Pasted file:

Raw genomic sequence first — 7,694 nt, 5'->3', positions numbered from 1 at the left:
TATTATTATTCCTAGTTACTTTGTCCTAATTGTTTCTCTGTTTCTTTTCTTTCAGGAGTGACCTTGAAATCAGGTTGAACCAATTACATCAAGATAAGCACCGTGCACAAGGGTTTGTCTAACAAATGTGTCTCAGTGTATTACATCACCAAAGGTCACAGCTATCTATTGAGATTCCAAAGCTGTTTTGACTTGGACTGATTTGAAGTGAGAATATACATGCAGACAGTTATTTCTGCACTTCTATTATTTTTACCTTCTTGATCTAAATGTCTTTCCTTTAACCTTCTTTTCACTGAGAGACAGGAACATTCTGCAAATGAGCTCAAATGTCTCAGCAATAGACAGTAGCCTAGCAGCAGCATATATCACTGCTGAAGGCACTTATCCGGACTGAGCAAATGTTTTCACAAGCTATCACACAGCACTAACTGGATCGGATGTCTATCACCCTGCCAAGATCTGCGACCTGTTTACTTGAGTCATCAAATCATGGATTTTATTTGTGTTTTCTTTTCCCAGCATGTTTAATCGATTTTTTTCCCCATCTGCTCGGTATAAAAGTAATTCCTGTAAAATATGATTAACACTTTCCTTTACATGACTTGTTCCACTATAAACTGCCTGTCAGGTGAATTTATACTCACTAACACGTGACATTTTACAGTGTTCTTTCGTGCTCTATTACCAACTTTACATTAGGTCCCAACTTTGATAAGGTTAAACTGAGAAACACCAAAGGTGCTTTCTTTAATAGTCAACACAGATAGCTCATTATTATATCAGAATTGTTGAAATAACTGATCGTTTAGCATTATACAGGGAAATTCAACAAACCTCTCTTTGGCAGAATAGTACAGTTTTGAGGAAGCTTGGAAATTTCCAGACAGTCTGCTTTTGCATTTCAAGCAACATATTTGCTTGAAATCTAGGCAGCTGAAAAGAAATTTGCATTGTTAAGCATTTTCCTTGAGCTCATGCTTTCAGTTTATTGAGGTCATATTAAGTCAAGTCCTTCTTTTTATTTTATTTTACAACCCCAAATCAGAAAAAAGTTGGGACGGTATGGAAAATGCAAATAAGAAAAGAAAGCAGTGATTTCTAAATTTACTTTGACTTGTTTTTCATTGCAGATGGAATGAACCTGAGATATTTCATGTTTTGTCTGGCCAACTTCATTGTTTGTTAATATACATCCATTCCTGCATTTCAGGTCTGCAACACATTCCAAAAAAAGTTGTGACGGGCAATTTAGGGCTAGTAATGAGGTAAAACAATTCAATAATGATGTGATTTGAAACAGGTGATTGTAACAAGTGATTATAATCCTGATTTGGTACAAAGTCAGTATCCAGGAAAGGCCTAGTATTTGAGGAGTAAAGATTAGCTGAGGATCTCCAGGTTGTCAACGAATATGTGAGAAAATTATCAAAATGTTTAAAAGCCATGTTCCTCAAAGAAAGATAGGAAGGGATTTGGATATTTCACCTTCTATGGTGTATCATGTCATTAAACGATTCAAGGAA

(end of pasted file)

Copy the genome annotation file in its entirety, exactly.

Raw genomic sequence first — 7,694 nt, 5'->3', positions numbered from 1 at the left:
TATTATTATTCCTAGTTACTTTGTCCTAATTGTTTCTCTGTTTCTTTTCTTTCAGGAGTGACCTTGAAATCAGGTTGAACCAATTACATCAAGATAAGCACCGTGCACAAGGGTTTGTCTAACAAATGTGTCTCAGTGTATTACATCACCAAAGGTCACAGCTATCTATTGAGATTCCAAAGCTGTTTTGACTTGGACTGATTTGAAGTGAGAATATACATGCAGACAGTTATTTCTGCACTTCTATTATTTTTACCTTCTTGATCTAAATGTCTTTCCTTTAACCTTCTTTTCACTGAGAGACAGGAACATTCTGCAAATGAGCTCAAATGTCTCAGCAATAGACAGTAGCCTAGCAGCAGCATATATCACTGCTGAAGGCACTTATCCGGACTGAGCAAATGTTTTCACAAGCTATCACACAGCACTAACTGGATCGGATGTCTATCACCCTGCCAAGATCTGCGACCTGTTTACTTGAGTCATCAAATCATGGATTTTATTTGTGTTTTCTTTTCCCAGCATGTTTAATCGATTTTTTTCCCCATCTGCTCGGTATAAAAGTAATTCCTGTAAAATATGATTAACACTTTCCTTTACATGACTTGTTCCACTATAAACTGCCTGTCAGGTGAATTTATACTCACTAACACGTGACATTTTACAGTGTTCTTTCGTGCTCTATTACCAACTTTACATTAGGTCCCAACTTTGATAAGGTTAAACTGAGAAACACCAAAGGTGCTTTCTTTAATAGTCAACACAGATAGCTCATTATTATATCAGAATTGTTGAAATAACTGATCGTTTAGCATTATACAGGGAAATTCAACAAACCTCTCTTTGGCAGAATAGTACAGTTTTGAGGAAGCTTGGAAATTTCCAGACAGTCTGCTTTTGCATTTCAAGCAACATATTTGCTTGAAATCTAGGCAGCTGAAAAGAAATTTGCATTGTTAAGCATTTTCCTTGAGCTCATGCTTTCAGTTTATTGAGGTCATATTAAGTCAAGTCCTTCTTTTTATTTTATTTTACAACCCCAAATCAGAAAAAAGTTGGGACGGTATGGAAAATGCAAATAAGAAAAGAAAGCAGTGATTTCTAAATTTACTTTGACTTGTTTTTCATTGCAGATGGAATGAACCTGAGATATTTCATGTTTTGTCTGGCCAACTTCATTGTTTGTTAATATACATCCATTCCTGCATTTCAGGTCTGCAACACATTCCAAAAAAAGTTGTGACGGGCAATTTAGGGCTAGTAATGAGGTAAAACAATTCAATAATGATGTGATTTGAAACAGGTGATTGTAACAAGTGATTATAATCCTGATTTGGTACAAAGTCAGTATCCAGGAAAGGCCTAGTATTTGAGGAGTAAAGATTAGCTGAGGATCTCCAGGTTGTCAACGAATATGTGAGAAAATTATCAAAATGTTTAAAAGCCATGTTCCTCAAAGAAAGATAGGAAGGGATTTGGATATTTCACCTTCTATGGTGTATCATGTCATTAAACGATTCAAGGAA